The action begins with a long prelude in which the chorus sings a mournful wordless dirge as Dante and the Ghost of Virgil descend through the Circles of Hell to a place of constant whirlwinds, where the spirits of those damned by lust are forever detained. There they meet Francesca and her lover Paolo, and their earthly story is recounted. Francesca was tricked into marrying the deformed Lanceotto Malatesta, a great warrior, who became consumed with jealousy over his suspicions that Francesca might be in love with his younger brother Paolo, whom Malatesta had asked to woo Francesca on his behalf. It’s even more complicated. Not realizing that Paolo was representing the older man, Francesca falls for Paolo as he reads to her the tale of Lancelot and Guinevere. Lanceotto finds them kissing, and stabs them both to death.

As improbable as this plot may seem, it inspired Rachmaninoff the most among his three operas. During the moving wordless lamentoso chorus I wondered if Ravel might have heard this opera, as he employs a wordless chorus to great effect in his 1912 Daphnis et Chloé. A gorgeous love duet then begins as Paolo reads the story to Francesca. This is clearly a major operatic love duet, yet it is hardly ever heard.

As Francesca, soprano Yelena Dyachek soared to wonderful heights and revealed a gleamingly beautiful top. As Paolo, Andrew Bidlack wooed her brilliantly, yet again bringing his powerful yet lyric tenor to his character. Aleksey Bogdanov sang Lanceotto with deadly earnestness in his extended and dramatic monologue, again totally believable as the jealous older brother driven to murder. In the smaller roles, the ever-reliable Yeghishe Manucharyan and Kevin Thompson tellingly portrayed Dante and the Shadow of Virgil.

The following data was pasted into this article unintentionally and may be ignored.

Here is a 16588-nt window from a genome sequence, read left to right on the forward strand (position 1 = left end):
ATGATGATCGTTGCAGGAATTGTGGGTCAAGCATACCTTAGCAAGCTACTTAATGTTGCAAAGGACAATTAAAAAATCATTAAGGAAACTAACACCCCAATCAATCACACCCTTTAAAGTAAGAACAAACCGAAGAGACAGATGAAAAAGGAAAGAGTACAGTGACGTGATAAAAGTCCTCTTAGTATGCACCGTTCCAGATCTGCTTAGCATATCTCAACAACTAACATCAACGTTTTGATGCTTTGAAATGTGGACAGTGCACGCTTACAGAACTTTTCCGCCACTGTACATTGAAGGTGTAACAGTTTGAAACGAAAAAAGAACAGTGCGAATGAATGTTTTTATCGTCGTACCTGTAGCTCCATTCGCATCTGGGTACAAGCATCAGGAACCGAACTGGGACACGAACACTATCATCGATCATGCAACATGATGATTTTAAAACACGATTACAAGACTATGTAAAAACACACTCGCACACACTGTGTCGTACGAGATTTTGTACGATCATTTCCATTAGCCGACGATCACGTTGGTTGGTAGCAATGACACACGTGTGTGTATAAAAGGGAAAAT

In a masterstroke of drama near the opera’s end, the chorus finally sings actual words, words that Francesca told to Virgil and Dante at the opera’s very beginning, made even more moving and powerful here in the opera’s final measures: “There is no greater sorrow than to recall happiness in times of misery.” As those heartbreaking words are vehemently driven home by the chorus, the music, swirling violently as it again depicts the wailing whirlwinds forever entrapping the suffering souls of those overcome with earthly lust, the opera spins to its tragic end.

There can be no praise high enough for what Gil Rose and his inspired forces attained in this remarkable realization of extraordinary music by a true master virtually unknown for opera.

Bravi to all. I felt privileged to be there.

John W. Ehrlich is music director of Spectrum Singers, which he founded 40 years ago. He has been a singer and conductor in the Boston area for more than 47 years.